EvilTwinSkippy asks: "I am on a team generating a proposal for the Wireless Philadelphia Initiative. In short I have to figure out how to cover 135 square miles of city with Wifi. I'm reading through the requirements. (Not linking to them, no fair slashdotting the customer, or my employer.) I have already figured out that supporting Wireless B and G simultaneously has to go. As does supporting cars traveling at 60mph. And getting 1MB sustained across the network is a pipedream. In the end, I'm looking down the barrel of designing a network this is projected to have 160,000 users in 5 years, over at least 3000 nodes. I know that Rooftop mesh networks are going to be a large part of the design, as will Linux boxes acting as routers and access points. What massive network issues has 4 years of electrical engineering, and 10 years of hacking routers and servers not prepared me for?"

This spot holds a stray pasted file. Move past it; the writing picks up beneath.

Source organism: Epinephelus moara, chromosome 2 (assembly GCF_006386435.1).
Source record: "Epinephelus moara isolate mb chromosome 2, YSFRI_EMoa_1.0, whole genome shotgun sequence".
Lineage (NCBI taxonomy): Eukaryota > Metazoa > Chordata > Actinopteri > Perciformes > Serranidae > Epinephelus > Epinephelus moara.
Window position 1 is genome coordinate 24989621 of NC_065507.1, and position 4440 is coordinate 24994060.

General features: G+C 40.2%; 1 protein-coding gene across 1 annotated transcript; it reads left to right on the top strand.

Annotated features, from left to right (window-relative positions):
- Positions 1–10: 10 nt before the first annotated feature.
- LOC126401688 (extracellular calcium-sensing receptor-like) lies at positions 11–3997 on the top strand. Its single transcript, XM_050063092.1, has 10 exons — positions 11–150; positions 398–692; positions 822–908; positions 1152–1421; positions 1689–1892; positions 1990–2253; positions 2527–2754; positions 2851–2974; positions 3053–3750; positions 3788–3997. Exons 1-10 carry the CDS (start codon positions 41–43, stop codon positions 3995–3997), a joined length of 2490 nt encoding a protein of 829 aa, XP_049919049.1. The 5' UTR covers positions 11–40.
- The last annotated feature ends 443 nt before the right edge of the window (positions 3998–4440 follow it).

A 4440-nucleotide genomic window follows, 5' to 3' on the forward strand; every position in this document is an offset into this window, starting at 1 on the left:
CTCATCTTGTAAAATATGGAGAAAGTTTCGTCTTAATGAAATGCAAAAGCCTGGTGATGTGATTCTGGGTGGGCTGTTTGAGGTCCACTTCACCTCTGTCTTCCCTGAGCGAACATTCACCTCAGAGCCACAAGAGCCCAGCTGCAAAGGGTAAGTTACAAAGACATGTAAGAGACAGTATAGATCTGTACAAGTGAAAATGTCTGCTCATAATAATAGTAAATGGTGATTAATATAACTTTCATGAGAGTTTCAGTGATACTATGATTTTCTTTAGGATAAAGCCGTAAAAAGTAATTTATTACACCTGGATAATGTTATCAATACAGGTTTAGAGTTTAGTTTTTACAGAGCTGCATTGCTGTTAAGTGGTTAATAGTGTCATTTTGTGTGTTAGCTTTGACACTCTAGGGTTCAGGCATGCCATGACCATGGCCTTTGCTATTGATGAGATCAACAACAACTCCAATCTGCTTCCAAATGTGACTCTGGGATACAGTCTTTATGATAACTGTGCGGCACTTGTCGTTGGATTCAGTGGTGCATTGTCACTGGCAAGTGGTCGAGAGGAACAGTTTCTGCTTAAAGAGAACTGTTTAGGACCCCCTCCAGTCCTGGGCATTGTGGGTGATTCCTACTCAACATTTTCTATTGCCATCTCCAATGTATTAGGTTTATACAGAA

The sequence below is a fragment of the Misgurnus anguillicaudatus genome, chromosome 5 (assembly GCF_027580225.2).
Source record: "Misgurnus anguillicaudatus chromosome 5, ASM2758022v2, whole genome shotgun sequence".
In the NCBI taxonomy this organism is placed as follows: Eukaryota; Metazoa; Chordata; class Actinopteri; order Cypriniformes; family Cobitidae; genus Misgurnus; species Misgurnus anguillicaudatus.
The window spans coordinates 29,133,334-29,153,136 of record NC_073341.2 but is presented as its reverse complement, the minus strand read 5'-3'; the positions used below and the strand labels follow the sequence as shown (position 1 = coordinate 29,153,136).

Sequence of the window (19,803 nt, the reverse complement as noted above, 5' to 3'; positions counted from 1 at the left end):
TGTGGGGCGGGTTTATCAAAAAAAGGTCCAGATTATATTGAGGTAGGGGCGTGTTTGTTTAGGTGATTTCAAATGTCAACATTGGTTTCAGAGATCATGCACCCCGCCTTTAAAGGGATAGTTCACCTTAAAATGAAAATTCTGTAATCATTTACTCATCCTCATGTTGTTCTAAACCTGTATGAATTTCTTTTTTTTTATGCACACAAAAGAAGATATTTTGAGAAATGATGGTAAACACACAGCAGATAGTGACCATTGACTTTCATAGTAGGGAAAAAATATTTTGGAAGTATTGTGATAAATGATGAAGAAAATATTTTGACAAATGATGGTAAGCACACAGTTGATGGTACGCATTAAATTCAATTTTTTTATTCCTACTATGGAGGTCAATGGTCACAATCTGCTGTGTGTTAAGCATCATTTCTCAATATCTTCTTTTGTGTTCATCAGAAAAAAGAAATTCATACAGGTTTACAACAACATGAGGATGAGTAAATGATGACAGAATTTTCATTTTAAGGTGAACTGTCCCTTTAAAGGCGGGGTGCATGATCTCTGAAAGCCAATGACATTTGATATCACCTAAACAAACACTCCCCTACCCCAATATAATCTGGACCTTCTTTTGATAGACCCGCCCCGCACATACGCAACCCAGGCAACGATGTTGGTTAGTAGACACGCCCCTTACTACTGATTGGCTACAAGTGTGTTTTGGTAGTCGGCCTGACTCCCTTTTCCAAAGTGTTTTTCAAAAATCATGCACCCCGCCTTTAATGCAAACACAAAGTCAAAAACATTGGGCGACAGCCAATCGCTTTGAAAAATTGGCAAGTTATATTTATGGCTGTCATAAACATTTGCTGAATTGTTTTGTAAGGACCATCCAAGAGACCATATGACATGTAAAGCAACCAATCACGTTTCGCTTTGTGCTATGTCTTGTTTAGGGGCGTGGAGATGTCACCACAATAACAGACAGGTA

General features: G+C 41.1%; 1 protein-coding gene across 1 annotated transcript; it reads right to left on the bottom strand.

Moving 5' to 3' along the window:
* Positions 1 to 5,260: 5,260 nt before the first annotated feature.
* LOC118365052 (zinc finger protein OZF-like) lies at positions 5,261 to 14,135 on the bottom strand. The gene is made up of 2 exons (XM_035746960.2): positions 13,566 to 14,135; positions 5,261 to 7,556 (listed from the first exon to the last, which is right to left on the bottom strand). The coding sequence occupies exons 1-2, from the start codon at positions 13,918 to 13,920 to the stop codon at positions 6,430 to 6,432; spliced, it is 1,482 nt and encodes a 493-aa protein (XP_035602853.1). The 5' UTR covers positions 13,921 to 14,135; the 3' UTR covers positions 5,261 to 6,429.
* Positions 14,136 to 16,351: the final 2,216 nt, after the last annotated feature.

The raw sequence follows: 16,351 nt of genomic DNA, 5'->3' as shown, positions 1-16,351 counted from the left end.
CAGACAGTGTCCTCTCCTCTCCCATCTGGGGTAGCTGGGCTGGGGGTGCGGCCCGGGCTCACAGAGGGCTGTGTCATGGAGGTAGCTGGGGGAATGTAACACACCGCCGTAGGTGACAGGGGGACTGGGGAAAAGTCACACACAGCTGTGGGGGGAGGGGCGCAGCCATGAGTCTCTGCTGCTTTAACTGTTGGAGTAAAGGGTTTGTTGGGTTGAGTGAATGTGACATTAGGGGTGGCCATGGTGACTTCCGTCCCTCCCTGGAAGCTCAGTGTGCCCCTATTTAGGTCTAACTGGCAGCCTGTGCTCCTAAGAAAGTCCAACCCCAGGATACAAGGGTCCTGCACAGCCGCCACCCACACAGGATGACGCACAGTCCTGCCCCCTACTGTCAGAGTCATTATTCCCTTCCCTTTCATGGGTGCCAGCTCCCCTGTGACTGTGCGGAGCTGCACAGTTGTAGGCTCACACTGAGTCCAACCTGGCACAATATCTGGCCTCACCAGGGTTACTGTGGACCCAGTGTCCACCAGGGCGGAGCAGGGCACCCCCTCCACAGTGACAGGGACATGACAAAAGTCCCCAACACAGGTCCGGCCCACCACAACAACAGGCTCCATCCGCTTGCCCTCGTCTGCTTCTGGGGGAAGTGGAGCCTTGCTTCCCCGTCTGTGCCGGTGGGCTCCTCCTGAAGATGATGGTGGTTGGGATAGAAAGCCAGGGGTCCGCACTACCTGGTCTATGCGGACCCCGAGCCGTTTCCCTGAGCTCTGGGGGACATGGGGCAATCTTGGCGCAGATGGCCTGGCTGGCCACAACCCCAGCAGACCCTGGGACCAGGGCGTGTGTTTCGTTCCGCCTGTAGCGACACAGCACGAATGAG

Is it possible that software is not like anything else, that it is meant to
be discarded: that the whole point is to always see it as a soap bubble?